For the lemon layer whisk together the cheese, sugar, zest and juice. Place the double cream in a pan on a low heat, stirring often and at the same time soak the 3 leaves of gelatine in cold water. When the cream is just starting to steam remove from the heat. Remove the gelatine from the water, squeezing out any water and stir through the hot cream until dissolved. Pour into the cheese mixture and whisk until combined. Pour over your biscuit base.

For the rhubarb layer, chop the rhubarb into knuckle sized piece and add to a pan along with the caster sugar. Place on a medium heat, stirring occasionally and at the same time soak the 2 leaves of gelatine in cold water. After a while the rhubarb will release its juice and start to bubble. Keep gently moving the rhubarb around, taking care not to break it, then when the rhubarb is entirely soft remove from the heat. A fair amount of sweet syrupy juice should have been released at this point. Remove the gelatine from the water, squeezing out any water and stir through the rhubarb. Spoon over the lemon layer and muss up a little with the handle of the spoon. Place in the fridge to chill for at least 3-4 hours until set firm and you are ready to serve. Yummmmmmmmmmm!

Friday, 10 June 2016

Pate Buns

It's lovely to have a home made bread on the side of some pate and chutney, so I've come up with an easy recipe for little baked buns just for such an occasion. I bake mine in dariole moulds, but if you don't have any you could just shape into rounds and bake normally. You could even try in little flower pots if you have small clay ones, just make sure you give them a rinse first!

Prep time: 20 Mins (Plus proving time)
Baking time: 15 Mins
175ml Tepid Water
10g Fresh Yeast
A pinch of Caster Sugar
260g Very Strong White Bread Flour
A good pinch of Salt
A tablespoon of dried herbs (I tend to use sage or thyme)
15g Olive Oil or melted Lard

Making bread is such a therapeutic activity, but it can take some time so make sure you leave yourself a few hours on and off to get everything done. :-)

Grab a large mixing bowl and pour in the water. Add the yeast and sugar, then blend until combined. Tip in the flour, along with the salt, herbs and fat, then bring together to a sticky dough. Turn out onto a lightly floured surface, bring together to a ball of dough then knead, stretching the dough, folding back on itself, turning and repeating. Do this for around 7-8 mins until the dough is smooth and elastic. As long as your surface is clean and dry you shouldn’t need to keep dusting your surface, but the surrounding environmental conditions may dictate this. Just try and be as stingy as you can if you do have to add more flour!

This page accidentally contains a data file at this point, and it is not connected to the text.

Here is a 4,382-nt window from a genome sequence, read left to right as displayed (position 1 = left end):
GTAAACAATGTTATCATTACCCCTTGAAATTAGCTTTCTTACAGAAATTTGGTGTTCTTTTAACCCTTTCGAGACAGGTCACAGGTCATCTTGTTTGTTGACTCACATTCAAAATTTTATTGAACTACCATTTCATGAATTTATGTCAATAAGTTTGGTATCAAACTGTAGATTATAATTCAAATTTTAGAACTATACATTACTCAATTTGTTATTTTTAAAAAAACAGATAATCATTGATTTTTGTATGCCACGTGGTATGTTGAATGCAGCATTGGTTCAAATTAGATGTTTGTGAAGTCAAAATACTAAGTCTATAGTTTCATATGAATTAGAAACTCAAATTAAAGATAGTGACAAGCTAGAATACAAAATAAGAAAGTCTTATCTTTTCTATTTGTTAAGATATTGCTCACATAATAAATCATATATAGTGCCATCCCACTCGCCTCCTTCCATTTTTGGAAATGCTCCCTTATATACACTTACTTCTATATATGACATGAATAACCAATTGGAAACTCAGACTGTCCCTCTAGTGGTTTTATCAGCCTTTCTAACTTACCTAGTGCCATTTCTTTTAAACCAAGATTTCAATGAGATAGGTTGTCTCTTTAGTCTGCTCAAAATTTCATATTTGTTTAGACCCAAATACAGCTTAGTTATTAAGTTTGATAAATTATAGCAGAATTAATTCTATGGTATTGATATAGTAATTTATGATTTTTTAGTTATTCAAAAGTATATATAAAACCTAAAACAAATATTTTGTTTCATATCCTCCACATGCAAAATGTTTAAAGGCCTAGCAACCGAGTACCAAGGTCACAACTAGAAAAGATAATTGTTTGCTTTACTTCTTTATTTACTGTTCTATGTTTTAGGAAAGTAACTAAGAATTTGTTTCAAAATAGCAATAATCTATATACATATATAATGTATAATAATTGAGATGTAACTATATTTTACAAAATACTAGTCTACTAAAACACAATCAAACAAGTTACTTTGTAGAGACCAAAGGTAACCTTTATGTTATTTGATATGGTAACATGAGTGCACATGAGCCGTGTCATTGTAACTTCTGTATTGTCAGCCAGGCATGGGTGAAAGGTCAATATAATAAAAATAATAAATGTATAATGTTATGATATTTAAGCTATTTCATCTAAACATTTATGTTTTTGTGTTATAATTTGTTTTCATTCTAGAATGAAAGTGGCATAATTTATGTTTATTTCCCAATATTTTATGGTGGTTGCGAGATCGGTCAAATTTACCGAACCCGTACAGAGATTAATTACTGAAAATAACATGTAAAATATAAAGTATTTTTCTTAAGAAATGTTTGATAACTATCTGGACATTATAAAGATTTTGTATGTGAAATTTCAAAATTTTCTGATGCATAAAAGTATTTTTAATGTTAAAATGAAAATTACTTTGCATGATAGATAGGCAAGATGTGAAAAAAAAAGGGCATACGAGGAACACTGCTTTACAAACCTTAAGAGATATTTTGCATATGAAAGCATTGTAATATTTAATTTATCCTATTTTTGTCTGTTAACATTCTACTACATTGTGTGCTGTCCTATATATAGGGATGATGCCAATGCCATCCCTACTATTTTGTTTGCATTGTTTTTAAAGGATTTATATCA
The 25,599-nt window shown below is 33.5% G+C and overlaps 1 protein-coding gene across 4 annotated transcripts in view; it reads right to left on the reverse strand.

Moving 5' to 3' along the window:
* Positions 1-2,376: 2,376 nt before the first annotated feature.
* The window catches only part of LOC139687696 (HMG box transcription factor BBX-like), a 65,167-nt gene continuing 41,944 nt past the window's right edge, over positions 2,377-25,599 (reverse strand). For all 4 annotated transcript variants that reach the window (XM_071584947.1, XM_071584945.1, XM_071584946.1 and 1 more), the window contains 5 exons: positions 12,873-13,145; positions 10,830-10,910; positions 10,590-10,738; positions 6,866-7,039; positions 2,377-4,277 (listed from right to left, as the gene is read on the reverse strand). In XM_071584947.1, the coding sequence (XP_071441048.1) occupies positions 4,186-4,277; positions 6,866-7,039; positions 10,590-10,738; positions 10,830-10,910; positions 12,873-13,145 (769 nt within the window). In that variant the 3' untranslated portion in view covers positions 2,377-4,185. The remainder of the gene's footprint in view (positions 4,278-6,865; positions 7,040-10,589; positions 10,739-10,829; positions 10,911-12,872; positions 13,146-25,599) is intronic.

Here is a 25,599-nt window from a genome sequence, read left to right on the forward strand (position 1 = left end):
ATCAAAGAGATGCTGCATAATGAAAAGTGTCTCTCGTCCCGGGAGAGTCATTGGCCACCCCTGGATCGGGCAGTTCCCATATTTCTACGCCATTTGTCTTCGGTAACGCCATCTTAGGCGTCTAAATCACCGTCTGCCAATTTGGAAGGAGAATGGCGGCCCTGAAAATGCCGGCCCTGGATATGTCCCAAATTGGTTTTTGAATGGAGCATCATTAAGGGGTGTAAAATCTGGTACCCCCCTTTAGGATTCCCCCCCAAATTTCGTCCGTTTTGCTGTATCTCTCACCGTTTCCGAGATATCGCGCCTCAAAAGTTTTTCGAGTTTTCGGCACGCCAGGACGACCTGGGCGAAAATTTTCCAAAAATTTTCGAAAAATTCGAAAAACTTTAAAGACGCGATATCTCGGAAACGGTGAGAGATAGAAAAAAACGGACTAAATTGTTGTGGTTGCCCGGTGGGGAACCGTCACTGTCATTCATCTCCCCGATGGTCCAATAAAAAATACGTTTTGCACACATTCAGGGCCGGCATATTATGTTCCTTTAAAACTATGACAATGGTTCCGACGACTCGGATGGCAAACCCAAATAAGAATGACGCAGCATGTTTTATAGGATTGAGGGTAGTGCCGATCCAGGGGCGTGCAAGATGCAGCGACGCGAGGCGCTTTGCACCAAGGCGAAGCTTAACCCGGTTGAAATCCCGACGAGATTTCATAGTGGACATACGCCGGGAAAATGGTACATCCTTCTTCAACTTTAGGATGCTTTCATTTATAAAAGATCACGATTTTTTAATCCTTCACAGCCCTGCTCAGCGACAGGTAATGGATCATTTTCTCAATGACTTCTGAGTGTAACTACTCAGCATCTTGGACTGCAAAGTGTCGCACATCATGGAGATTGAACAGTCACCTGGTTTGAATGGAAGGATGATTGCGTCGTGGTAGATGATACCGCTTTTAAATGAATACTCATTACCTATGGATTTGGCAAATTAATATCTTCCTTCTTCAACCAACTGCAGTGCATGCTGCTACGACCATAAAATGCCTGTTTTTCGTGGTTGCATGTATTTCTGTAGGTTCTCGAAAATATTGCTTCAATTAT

When the dough is nice and smooth dust with a little flour then return to a clean bowl. Cover with a damp tea towel and leave in a warm place for around 75 mins, until doubled in size. Once risen, turn out onto a lightly oiled surface, divide into eight and shape into little balls. Place each ball into a lightly greased dariole mould, place in a sealed container (I use a big cake tub) and leave to rise again for a further 25 mins. At the same time preheat the oven to 230C/fan 210C/gas 8.

Once the dough has risen place your moulds on a flat baking tray and bake in the centre of the oven for around 15 mins, until golden brown on top. When you are happy the buns are baked remove from the oven and leave in the moulds for around 5 mins. Run a flat bladed knife around the edge of each bun and coax out. You can serve these hot, wait until cold or they freeze brilliantly too, handy for when needed!

Thursday, 2 June 2016

Memoirs of a Gentleman Baker - Chapter 2, Coco the Burlesque Baker

When Coco wasn’t selling her stunning breads in the markets of Paris she danced burlesque in some of its more exotic of nightspots. I was 17 when we met on the Pont Alexandre, both soaked from the midnight rain. I learnt more in that summer than any other, although I was far from the Gentleman I am today and certainly no baker. Coco’s skill with dough, her firm yet delicate touch, her instinct for when to apply pressure and when to be gentle was lost to me, still a graceless and impetuous boy. I had studied the theory and practiced the techniques, yet something was missing.

Outside the evening was warm and sultry as I furiously tugged and folded a batch of brioche dough in Coco’s tiny apartment kitchen. Coco sat across from me, perched on the counter, dabbing beads of sweat from her chest with an old scarf. “No no no Benedict...” she scolded “you must be firm with the dough, but sensitive to how it responds to your caress. It will tell you when it is ready”. I responded with a sigh as I dusted flour from my fevered brow. “I’m sorry ma chère, I don’t think I’ll ever understand”. She sat there for a moment in silent contemplation, before her eyes narrowed and she gave me a look that seemed to raise the temperature even further. She reached out her hand. “Come monsieur, I will show you”...